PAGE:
In our Purchase of Pass segment this week, Chris Gray is joined by John Edwards, CEO of Residex, to look at multiple properties on a single title.
Is buying a single property with multiple streams of income a good investment strategy, or are there some downsides that you might not be aware of?
This Bondi Beach property consists of a three-bedroom, two-bedroom and a one-bedroom unit in a converted house style property with double frontage. It’s 6.9 kilometres from the city and one kilometre from the action. The property has recently been renovated and receives $2,200 per week rent and it has an asking price of $1.5 million plus.
Chris Gray: John, what’s the main attraction of going for a property with multiple streams of income on the one title?
John Edwards: What this is all about is the yield that's available, and the yield is very attractive. I had a look at this particular property on the internet, and I was a little bit, frankly, disturbed by it. There looked to me to be some inherent problems with it. I also had a question whether it was, in fact, approved by council, and that's something that everybody ought to consider very carefully. Then I looked at the structure of it all and can see some cracking above some windows and some other things, and so I was a little concerned about the property. Would the rate of return really be there once I fixed it up, and would I be really able to rent it out as it currently was and get the income stream? If I couldn't, I wouldn't think it is worth $1.5 million. There are a couple of lessons in that: you need to check your council, and make sure the building is really sound. Remember one other thing: unless you can strata this, you're not going to get the capital growth out of it that you really ought to get.
Chris Gray: Because ultimately you can't sell it.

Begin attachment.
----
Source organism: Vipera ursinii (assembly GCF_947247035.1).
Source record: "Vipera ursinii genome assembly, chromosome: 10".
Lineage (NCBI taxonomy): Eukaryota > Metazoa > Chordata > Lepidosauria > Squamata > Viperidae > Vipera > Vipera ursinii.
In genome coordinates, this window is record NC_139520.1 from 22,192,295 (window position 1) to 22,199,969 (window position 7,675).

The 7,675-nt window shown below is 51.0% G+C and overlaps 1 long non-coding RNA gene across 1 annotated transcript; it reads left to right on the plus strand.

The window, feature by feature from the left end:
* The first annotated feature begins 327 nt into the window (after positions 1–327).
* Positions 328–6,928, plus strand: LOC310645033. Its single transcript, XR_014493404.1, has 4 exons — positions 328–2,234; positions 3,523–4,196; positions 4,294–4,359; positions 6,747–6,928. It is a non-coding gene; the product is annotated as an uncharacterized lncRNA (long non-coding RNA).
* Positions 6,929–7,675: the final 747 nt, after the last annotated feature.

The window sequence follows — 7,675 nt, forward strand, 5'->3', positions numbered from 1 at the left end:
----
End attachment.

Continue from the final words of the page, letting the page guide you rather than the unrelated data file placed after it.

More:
John Edwards: Absolutely. And there are rules with regard to strata-ing that you have to remember. I didn't think this particular property was strata-able at the end of the day. I was a bit concerned about its structure. I loved its return, however, I passed.
Chris Gray: Typically with niche properties, is it something that might get capital growth, or is it a function of that particular property?
John Edwards: Capital growth is a function of demand, and by definition, for a niche property the number of people who are going to look at it or bid for it is smaller. You are unlikely to get the same level of capital growth out of it. These properties are return properties. Make sure you get a sufficient return to account for the fact that your capital growth is going to be less.
Chris Gray: Certainly the other downside you've got to think of is quite often the banks will treat these as commercial, so they might only lend 70% and there might be higher interest rates as well. This is not an investment for the everyday investor and will only suit a certain type of person that has extra cash for deposit and who wants a higher yield as well as some growth. It’s a fantastic yield in an ok area of a great suburb, so for some diversification I would purchase, subject to checking out some comparable sales to confirm price.
Chris Gray is a buyer’s agent at Empire. He is host of Your Property Empire on Fridays on the Sky News Business Channel.